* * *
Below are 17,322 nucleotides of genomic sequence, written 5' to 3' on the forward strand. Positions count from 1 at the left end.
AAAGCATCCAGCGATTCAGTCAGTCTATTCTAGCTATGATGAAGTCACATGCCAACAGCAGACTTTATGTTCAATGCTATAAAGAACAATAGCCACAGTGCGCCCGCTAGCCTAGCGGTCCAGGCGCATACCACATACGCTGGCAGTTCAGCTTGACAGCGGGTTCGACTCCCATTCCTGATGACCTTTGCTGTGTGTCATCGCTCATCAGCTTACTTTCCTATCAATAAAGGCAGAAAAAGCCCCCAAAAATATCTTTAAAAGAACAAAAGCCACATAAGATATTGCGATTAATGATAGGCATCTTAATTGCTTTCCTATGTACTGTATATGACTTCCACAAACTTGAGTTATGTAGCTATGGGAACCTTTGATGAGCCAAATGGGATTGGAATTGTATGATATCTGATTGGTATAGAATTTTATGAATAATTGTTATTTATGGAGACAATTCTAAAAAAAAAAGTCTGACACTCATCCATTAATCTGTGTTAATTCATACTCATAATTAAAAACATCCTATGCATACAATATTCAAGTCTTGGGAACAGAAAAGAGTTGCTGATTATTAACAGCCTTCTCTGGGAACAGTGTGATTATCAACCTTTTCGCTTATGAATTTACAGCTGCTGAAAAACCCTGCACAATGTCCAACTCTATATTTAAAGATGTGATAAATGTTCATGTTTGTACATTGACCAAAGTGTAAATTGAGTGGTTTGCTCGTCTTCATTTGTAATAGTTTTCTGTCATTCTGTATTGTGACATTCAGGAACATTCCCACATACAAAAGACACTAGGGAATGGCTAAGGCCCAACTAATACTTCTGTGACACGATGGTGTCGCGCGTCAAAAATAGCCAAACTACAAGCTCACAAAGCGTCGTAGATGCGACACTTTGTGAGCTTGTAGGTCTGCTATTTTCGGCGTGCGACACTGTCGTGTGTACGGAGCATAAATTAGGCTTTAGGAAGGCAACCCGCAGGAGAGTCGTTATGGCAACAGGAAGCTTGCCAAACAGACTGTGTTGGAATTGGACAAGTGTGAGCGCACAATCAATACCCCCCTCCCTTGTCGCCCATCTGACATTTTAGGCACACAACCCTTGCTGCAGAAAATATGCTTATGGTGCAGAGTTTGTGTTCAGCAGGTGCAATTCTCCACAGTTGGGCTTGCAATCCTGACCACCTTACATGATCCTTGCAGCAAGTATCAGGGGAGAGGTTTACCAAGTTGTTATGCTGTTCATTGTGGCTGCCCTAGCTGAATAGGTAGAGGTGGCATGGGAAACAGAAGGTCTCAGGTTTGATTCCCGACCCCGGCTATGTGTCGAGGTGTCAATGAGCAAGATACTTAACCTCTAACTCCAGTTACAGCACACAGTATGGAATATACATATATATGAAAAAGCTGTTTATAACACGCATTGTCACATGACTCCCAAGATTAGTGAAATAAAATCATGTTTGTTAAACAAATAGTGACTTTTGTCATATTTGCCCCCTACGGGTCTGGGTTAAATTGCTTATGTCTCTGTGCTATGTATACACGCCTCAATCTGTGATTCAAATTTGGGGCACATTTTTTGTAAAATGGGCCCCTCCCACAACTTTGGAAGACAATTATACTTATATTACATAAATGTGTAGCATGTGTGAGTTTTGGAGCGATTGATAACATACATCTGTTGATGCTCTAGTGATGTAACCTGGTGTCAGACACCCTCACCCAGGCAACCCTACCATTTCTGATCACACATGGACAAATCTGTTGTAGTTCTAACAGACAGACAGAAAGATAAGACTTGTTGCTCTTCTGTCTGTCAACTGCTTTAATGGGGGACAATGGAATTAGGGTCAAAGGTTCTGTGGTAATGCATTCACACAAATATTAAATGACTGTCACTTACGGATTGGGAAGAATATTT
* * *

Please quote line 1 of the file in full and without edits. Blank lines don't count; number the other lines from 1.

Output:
Below are 17,322 nucleotides of genomic sequence, written 5' to 3' on the forward strand. Positions count from 1 at the left end.